Yesterday marked the 17th anniversary of the death of famed Mississippi author Eudora Welty. Before achieving fame as an author, Welty (1909-2001) made a name for herself in the 1930s as a photographer for the Works Progress Administration. Her experiences of traveling around the state, taking pictures of everyday life in Mississippi, went on to inspire a number of her stories about life in the South.
Welty, who published six novels and ten collections of short stories over the course of her career, won numerous awards over the decades, including a Pulitzer Prize in 1973 for her novel, The Optimist’s Daughter. As a high school student, I was required to read a little of Welty’s writing, but wasn’t particularly enthused about it. It wasn’t until many years later that I gained an appreciation for Welty’s talent as a writer.
The Arts Council of Clinton was sponsoring a one-woman dramatic adaptation of Welty’s 1941 short story, Why I Live at the P.O. This comedic piece, which was quite unlike anything of hers I’d seen in high school, tells the story of a young woman who gets so exasperated living at home with her eccentric, dysfunctional family that she decides to move in to the local post office, where she works. The characterization is superb, and even the characters’ names add humor to the story. For example, the narrator’s sister is named Stella-Rondo, and her grandfather goes by the grandiose title, “Papa Daddy”. Welty said that the idea for the story originated from a photograph she took during the 1930s of a young woman ironing clothes in a back room of a post office.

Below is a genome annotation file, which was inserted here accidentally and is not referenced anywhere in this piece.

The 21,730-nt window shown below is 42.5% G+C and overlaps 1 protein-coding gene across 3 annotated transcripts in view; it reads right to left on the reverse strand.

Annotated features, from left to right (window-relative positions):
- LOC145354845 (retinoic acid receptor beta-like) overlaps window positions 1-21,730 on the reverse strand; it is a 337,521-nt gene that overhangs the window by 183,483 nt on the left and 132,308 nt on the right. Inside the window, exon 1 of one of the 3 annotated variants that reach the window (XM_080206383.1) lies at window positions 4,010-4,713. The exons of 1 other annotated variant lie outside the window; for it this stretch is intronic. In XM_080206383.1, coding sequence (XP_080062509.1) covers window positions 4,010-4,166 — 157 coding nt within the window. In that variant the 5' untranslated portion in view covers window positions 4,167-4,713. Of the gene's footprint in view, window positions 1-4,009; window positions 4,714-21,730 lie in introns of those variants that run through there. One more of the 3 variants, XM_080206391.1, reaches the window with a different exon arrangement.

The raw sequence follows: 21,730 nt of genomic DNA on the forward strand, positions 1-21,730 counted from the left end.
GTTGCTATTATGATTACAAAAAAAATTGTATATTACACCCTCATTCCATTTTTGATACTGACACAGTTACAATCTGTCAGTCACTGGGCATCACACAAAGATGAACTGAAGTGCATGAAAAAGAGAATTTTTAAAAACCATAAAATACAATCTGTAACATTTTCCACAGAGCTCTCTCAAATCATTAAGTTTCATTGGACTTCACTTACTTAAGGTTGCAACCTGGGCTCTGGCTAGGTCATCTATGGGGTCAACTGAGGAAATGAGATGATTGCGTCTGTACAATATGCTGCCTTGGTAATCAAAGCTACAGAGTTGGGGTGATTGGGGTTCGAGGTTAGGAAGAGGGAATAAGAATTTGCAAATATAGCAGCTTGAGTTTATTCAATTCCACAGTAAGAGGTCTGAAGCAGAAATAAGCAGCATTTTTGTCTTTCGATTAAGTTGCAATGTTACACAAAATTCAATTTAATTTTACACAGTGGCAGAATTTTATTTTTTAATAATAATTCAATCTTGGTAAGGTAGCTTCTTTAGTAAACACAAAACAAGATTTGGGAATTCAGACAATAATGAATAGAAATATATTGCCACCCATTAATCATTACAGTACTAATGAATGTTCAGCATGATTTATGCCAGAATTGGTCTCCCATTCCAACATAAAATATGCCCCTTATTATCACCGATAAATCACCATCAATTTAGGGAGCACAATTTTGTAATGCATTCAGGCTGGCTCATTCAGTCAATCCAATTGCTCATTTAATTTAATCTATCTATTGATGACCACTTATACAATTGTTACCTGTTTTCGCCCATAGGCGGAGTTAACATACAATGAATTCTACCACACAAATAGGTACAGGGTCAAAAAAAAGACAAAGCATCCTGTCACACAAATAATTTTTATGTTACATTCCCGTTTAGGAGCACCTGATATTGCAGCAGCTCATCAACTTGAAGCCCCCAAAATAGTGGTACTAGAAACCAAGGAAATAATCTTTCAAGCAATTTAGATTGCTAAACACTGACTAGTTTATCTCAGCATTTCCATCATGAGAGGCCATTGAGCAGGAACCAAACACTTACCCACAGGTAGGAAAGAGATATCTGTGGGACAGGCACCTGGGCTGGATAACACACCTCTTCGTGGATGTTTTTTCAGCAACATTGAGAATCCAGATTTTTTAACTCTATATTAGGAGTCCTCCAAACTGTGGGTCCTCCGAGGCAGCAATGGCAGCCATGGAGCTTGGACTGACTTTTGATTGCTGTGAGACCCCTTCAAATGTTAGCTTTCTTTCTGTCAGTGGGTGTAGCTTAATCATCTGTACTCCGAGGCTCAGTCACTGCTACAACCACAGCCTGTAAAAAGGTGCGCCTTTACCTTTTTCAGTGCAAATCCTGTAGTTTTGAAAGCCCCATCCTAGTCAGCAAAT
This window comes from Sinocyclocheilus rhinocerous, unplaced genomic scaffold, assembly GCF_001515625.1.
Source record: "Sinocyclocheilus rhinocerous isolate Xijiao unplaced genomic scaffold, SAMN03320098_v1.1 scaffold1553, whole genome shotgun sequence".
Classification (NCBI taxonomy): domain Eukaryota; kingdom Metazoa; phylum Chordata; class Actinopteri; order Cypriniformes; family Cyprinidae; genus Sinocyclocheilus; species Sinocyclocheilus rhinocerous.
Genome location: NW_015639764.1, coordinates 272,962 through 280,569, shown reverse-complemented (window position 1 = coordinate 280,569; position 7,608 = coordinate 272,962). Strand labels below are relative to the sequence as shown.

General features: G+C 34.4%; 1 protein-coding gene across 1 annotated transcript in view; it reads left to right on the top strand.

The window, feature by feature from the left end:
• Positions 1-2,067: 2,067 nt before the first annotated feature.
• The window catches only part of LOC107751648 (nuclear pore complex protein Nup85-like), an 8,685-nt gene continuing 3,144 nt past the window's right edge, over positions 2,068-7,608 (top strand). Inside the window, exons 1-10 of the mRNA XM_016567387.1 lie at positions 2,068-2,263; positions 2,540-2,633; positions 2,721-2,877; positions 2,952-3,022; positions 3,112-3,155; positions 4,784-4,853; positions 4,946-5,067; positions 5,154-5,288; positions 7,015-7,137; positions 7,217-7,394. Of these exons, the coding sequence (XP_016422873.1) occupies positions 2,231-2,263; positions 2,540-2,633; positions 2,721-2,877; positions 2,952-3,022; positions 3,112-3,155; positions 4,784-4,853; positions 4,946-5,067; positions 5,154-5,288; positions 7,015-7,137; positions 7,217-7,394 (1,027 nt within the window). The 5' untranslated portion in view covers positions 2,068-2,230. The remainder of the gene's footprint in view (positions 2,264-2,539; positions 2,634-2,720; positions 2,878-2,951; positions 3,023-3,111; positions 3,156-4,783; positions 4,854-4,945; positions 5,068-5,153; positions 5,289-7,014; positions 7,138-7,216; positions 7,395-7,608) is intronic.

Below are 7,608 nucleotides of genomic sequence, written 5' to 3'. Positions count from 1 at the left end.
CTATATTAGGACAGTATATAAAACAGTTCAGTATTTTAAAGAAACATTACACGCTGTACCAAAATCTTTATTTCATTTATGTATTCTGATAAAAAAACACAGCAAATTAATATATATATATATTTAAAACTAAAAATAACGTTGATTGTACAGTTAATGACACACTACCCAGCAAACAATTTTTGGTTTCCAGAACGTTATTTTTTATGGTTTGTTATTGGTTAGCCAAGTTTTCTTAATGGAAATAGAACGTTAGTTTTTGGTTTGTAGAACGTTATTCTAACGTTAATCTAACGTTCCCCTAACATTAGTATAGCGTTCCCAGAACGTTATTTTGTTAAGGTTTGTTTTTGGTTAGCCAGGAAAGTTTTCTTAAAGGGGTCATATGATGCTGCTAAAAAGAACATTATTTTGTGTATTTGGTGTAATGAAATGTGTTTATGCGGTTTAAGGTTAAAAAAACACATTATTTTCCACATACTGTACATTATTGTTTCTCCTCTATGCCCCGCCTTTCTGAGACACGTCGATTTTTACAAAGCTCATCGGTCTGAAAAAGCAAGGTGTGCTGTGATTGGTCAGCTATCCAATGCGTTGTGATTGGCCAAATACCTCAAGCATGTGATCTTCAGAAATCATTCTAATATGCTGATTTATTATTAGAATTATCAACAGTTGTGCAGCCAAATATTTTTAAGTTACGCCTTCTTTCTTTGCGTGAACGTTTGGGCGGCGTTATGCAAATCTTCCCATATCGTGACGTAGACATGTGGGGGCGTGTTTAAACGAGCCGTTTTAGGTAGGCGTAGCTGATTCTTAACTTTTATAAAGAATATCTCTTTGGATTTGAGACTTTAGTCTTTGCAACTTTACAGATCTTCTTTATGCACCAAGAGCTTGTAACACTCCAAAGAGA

Welty has had her fiction adapted into stage and film productions. In 1956, Welty’s 1954 novel, The Ponder Heart, was made into a Broadway production, starring Una Merkel. In 2001, PBS adapted The Ponder Heart into a television film, which aired on the network’s Masterpiece series.
Mississippians who want to get better acquainted with the life and works of Eudora Welty have a wealth of information at their fingertips, thanks to the Eudora Welty House (1119 Pinehurst Street, across from Belhaven University in Jackson), which has been open to the public as a museum since 2006.
Welty lived at the house for 80 years, and did all of her writing on a typewriter in an upstairs bedroom. The house has been preserved almost exactly as Welty herself left it at the time of her death, with the exception that air conditioning has been installed. In a 2006 New York Times piece, publicizing the opening of the Welty House, Roger Mudd reported, “During her lifetime she did not allow it, because she insisted on smelling and hearing whatever floated through her open windows.”
Those who are interested in learning more about Welty, or touring her home, can find out more information at https://eudorawelty.org/the-house/.